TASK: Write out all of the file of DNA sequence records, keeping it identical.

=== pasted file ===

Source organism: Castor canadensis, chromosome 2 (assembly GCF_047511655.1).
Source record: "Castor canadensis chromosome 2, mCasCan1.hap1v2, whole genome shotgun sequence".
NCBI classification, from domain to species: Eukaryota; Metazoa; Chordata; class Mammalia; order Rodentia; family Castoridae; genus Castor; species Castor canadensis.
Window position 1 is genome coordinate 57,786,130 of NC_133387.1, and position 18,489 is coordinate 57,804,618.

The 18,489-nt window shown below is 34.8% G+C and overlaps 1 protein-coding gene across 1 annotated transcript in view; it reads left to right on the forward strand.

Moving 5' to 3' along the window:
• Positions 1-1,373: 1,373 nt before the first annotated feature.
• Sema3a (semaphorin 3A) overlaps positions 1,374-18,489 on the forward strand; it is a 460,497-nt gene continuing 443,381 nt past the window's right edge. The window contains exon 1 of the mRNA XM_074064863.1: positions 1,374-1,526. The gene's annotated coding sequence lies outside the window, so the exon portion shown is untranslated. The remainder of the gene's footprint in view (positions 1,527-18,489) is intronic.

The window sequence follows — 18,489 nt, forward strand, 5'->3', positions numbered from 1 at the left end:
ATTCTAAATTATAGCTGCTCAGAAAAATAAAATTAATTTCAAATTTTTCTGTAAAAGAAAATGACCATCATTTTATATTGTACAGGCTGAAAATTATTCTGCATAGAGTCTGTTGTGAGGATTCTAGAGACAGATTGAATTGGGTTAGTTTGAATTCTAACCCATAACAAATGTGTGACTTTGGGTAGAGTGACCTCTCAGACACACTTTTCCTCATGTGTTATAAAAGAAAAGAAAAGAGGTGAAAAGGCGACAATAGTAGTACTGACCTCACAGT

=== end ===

Source organism: Castor canadensis, chromosome 2 (assembly GCF_047511655.1).
Source record: "Castor canadensis chromosome 2, mCasCan1.hap1v2, whole genome shotgun sequence".
NCBI classification, from domain to species: Eukaryota; Metazoa; Chordata; class Mammalia; order Rodentia; family Castoridae; genus Castor; species Castor canadensis.
Window position 1 is genome coordinate 57,786,130 of NC_133387.1, and position 18,489 is coordinate 57,804,618.

The 18,489-nt window shown below is 34.8% G+C and overlaps 1 protein-coding gene across 1 annotated transcript in view; it reads left to right on the forward strand.

Moving 5' to 3' along the window:
• Positions 1-1,373: 1,373 nt before the first annotated feature.
• Sema3a (semaphorin 3A) overlaps positions 1,374-18,489 on the forward strand; it is a 460,497-nt gene continuing 443,381 nt past the window's right edge. The window contains exon 1 of the mRNA XM_074064863.1: positions 1,374-1,526. The gene's annotated coding sequence lies outside the window, so the exon portion shown is untranslated. The remainder of the gene's footprint in view (positions 1,527-18,489) is intronic.

The window sequence follows — 18,489 nt, forward strand, 5'->3', positions numbered from 1 at the left end:
ATTCTAAATTATAGCTGCTCAGAAAAATAAAATTAATTTCAAATTTTTCTGTAAAAGAAAATGACCATCATTTTATATTGTACAGGCTGAAAATTATTCTGCATAGAGTCTGTTGTGAGGATTCTAGAGACAGATTGAATTGGGTTAGTTTGAATTCTAACCCATAACAAATGTGTGACTTTGGGTAGAGTGACCTCTCAGACACACTTTTCCTCATGTGTTATAAAAGAAAAGAAAAGAGGTGAAAAGGCGACAATAGTAGTACTGACCTCACAGT